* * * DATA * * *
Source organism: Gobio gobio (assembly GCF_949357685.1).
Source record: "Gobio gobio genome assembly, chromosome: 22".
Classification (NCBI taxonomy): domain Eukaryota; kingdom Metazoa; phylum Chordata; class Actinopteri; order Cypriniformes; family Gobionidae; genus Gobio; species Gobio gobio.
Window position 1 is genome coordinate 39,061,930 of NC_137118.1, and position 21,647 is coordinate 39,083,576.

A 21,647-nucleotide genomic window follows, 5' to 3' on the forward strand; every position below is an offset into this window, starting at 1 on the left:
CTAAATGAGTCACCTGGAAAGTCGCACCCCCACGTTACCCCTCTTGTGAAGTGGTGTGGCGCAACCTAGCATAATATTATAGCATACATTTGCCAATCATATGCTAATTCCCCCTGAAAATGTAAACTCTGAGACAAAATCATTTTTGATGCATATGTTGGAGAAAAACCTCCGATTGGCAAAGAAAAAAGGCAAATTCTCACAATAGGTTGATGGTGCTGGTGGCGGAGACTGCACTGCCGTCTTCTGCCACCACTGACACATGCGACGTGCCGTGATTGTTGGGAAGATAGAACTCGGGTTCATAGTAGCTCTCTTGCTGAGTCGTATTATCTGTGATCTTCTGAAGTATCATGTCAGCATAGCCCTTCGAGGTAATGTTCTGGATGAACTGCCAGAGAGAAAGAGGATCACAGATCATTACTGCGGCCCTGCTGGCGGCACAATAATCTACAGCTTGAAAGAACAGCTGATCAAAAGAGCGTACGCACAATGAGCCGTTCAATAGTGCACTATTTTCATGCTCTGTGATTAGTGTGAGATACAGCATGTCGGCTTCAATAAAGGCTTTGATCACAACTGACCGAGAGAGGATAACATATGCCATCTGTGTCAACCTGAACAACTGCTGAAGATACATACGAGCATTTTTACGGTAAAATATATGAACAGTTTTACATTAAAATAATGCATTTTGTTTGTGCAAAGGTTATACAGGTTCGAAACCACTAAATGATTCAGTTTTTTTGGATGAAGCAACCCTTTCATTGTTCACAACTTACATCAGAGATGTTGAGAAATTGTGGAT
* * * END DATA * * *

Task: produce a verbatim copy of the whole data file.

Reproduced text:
Source organism: Gobio gobio (assembly GCF_949357685.1).
Source record: "Gobio gobio genome assembly, chromosome: 22".
Classification (NCBI taxonomy): domain Eukaryota; kingdom Metazoa; phylum Chordata; class Actinopteri; order Cypriniformes; family Gobionidae; genus Gobio; species Gobio gobio.
Window position 1 is genome coordinate 39,061,930 of NC_137118.1, and position 21,647 is coordinate 39,083,576.

A 21,647-nucleotide genomic window follows, 5' to 3' on the forward strand; every position below is an offset into this window, starting at 1 on the left:
CTAAATGAGTCACCTGGAAAGTCGCACCCCCACGTTACCCCTCTTGTGAAGTGGTGTGGCGCAACCTAGCATAATATTATAGCATACATTTGCCAATCATATGCTAATTCCCCCTGAAAATGTAAACTCTGAGACAAAATCATTTTTGATGCATATGTTGGAGAAAAACCTCCGATTGGCAAAGAAAAAAGGCAAATTCTCACAATAGGTTGATGGTGCTGGTGGCGGAGACTGCACTGCCGTCTTCTGCCACCACTGACACATGCGACGTGCCGTGATTGTTGGGAAGATAGAACTCGGGTTCATAGTAGCTCTCTTGCTGAGTCGTATTATCTGTGATCTTCTGAAGTATCATGTCAGCATAGCCCTTCGAGGTAATGTTCTGGATGAACTGCCAGAGAGAAAGAGGATCACAGATCATTACTGCGGCCCTGCTGGCGGCACAATAATCTACAGCTTGAAAGAACAGCTGATCAAAAGAGCGTACGCACAATGAGCCGTTCAATAGTGCACTATTTTCATGCTCTGTGATTAGTGTGAGATACAGCATGTCGGCTTCAATAAAGGCTTTGATCACAACTGACCGAGAGAGGATAACATATGCCATCTGTGTCAACCTGAACAACTGCTGAAGATACATACGAGCATTTTTACGGTAAAATATATGAACAGTTTTACATTAAAATAATGCATTTTGTTTGTGCAAAGGTTATACAGGTTCGAAACCACTAAATGATTCAGTTTTTTTGGATGAAGCAACCCTTTCATTGTTCACAACTTACATCAGAGATGTTGAGAAATTGTGGAT